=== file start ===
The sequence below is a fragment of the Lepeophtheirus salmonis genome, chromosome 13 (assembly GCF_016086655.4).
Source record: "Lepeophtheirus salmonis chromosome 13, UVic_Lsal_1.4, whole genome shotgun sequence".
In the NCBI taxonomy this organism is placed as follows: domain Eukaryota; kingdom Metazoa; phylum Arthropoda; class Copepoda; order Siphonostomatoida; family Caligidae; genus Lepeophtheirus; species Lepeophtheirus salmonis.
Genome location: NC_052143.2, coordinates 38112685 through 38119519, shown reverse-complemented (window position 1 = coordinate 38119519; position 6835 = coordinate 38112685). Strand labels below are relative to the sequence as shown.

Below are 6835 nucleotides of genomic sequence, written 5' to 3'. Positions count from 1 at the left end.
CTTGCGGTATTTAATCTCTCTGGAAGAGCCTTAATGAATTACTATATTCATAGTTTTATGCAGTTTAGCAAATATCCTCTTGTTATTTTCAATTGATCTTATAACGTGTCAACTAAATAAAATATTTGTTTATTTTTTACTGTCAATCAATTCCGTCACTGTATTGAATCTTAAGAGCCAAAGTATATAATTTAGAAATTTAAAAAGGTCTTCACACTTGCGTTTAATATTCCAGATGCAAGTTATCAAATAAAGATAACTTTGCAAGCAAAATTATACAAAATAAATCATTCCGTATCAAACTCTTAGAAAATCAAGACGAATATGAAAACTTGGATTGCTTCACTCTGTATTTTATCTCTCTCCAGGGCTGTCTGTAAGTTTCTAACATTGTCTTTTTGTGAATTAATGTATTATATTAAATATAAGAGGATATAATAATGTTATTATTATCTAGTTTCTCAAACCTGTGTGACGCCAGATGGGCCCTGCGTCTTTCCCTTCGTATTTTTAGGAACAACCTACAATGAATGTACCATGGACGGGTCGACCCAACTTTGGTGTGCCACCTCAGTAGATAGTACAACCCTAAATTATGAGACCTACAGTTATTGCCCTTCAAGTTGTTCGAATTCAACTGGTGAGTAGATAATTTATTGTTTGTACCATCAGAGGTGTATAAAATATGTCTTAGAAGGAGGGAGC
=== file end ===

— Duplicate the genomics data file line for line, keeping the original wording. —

The sequence below is a fragment of the Lepeophtheirus salmonis genome, chromosome 13 (assembly GCF_016086655.4).
Source record: "Lepeophtheirus salmonis chromosome 13, UVic_Lsal_1.4, whole genome shotgun sequence".
In the NCBI taxonomy this organism is placed as follows: domain Eukaryota; kingdom Metazoa; phylum Arthropoda; class Copepoda; order Siphonostomatoida; family Caligidae; genus Lepeophtheirus; species Lepeophtheirus salmonis.
Genome location: NC_052143.2, coordinates 38112685 through 38119519, shown reverse-complemented (window position 1 = coordinate 38119519; position 6835 = coordinate 38112685). Strand labels below are relative to the sequence as shown.

Below are 6835 nucleotides of genomic sequence, written 5' to 3'. Positions count from 1 at the left end.
CTTGCGGTATTTAATCTCTCTGGAAGAGCCTTAATGAATTACTATATTCATAGTTTTATGCAGTTTAGCAAATATCCTCTTGTTATTTTCAATTGATCTTATAACGTGTCAACTAAATAAAATATTTGTTTATTTTTTACTGTCAATCAATTCCGTCACTGTATTGAATCTTAAGAGCCAAAGTATATAATTTAGAAATTTAAAAAGGTCTTCACACTTGCGTTTAATATTCCAGATGCAAGTTATCAAATAAAGATAACTTTGCAAGCAAAATTATACAAAATAAATCATTCCGTATCAAACTCTTAGAAAATCAAGACGAATATGAAAACTTGGATTGCTTCACTCTGTATTTTATCTCTCTCCAGGGCTGTCTGTAAGTTTCTAACATTGTCTTTTTGTGAATTAATGTATTATATTAAATATAAGAGGATATAATAATGTTATTATTATCTAGTTTCTCAAACCTGTGTGACGCCAGATGGGCCCTGCGTCTTTCCCTTCGTATTTTTAGGAACAACCTACAATGAATGTACCATGGACGGGTCGACCCAACTTTGGTGTGCCACCTCAGTAGATAGTACAACCCTAAATTATGAGACCTACAGTTATTGCCCTTCAAGTTGTTCGAATTCAACTGGTGAGTAGATAATTTATTGTTTGTACCATCAGAGGTGTATAAAATATGTCTTAGAAGGAGGGAGC